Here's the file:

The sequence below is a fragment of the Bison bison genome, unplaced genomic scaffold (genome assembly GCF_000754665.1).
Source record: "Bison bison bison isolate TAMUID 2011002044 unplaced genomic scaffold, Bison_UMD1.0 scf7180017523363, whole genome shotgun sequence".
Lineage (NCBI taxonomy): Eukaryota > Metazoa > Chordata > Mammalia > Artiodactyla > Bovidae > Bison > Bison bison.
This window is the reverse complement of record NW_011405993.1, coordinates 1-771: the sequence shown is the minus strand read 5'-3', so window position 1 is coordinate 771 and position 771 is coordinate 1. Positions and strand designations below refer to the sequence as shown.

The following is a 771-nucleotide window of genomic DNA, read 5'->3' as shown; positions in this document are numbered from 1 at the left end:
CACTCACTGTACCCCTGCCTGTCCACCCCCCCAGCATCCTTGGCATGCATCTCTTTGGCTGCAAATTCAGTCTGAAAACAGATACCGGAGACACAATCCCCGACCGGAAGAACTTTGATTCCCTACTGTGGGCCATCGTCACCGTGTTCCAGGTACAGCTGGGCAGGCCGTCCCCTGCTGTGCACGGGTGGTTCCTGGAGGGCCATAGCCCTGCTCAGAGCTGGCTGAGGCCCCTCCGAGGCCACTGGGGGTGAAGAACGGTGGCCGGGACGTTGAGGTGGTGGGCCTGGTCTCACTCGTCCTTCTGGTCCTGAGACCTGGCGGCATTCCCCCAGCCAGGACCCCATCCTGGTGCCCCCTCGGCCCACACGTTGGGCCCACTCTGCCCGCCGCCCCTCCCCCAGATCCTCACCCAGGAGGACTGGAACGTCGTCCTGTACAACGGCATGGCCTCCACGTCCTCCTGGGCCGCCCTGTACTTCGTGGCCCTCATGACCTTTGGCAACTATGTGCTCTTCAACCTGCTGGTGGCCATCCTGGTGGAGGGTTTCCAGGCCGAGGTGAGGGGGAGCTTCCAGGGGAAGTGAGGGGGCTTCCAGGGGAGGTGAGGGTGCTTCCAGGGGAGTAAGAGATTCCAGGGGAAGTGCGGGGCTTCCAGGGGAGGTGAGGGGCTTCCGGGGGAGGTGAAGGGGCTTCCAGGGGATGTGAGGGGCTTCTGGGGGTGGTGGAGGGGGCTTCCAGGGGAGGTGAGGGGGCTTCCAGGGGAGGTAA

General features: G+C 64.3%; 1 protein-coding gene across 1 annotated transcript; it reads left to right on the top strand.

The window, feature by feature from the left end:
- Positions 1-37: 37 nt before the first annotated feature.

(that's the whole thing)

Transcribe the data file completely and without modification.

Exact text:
The sequence below is a fragment of the Bison bison genome, unplaced genomic scaffold (genome assembly GCF_000754665.1).
Source record: "Bison bison bison isolate TAMUID 2011002044 unplaced genomic scaffold, Bison_UMD1.0 scf7180017523363, whole genome shotgun sequence".
Lineage (NCBI taxonomy): Eukaryota > Metazoa > Chordata > Mammalia > Artiodactyla > Bovidae > Bison > Bison bison.
This window is the reverse complement of record NW_011405993.1, coordinates 1-771: the sequence shown is the minus strand read 5'-3', so window position 1 is coordinate 771 and position 771 is coordinate 1. Positions and strand designations below refer to the sequence as shown.

The following is a 771-nucleotide window of genomic DNA, read 5'->3' as shown; positions in this document are numbered from 1 at the left end:
CACTCACTGTACCCCTGCCTGTCCACCCCCCCAGCATCCTTGGCATGCATCTCTTTGGCTGCAAATTCAGTCTGAAAACAGATACCGGAGACACAATCCCCGACCGGAAGAACTTTGATTCCCTACTGTGGGCCATCGTCACCGTGTTCCAGGTACAGCTGGGCAGGCCGTCCCCTGCTGTGCACGGGTGGTTCCTGGAGGGCCATAGCCCTGCTCAGAGCTGGCTGAGGCCCCTCCGAGGCCACTGGGGGTGAAGAACGGTGGCCGGGACGTTGAGGTGGTGGGCCTGGTCTCACTCGTCCTTCTGGTCCTGAGACCTGGCGGCATTCCCCCAGCCAGGACCCCATCCTGGTGCCCCCTCGGCCCACACGTTGGGCCCACTCTGCCCGCCGCCCCTCCCCCAGATCCTCACCCAGGAGGACTGGAACGTCGTCCTGTACAACGGCATGGCCTCCACGTCCTCCTGGGCCGCCCTGTACTTCGTGGCCCTCATGACCTTTGGCAACTATGTGCTCTTCAACCTGCTGGTGGCCATCCTGGTGGAGGGTTTCCAGGCCGAGGTGAGGGGGAGCTTCCAGGGGAAGTGAGGGGGCTTCCAGGGGAGGTGAGGGTGCTTCCAGGGGAGTAAGAGATTCCAGGGGAAGTGCGGGGCTTCCAGGGGAGGTGAGGGGCTTCCGGGGGAGGTGAAGGGGCTTCCAGGGGATGTGAGGGGCTTCTGGGGGTGGTGGAGGGGGCTTCCAGGGGAGGTGAGGGGGCTTCCAGGGGAGGTAA

General features: G+C 64.3%; 1 protein-coding gene across 1 annotated transcript; it reads left to right on the top strand.

The window, feature by feature from the left end:
- Positions 1-37: 37 nt before the first annotated feature.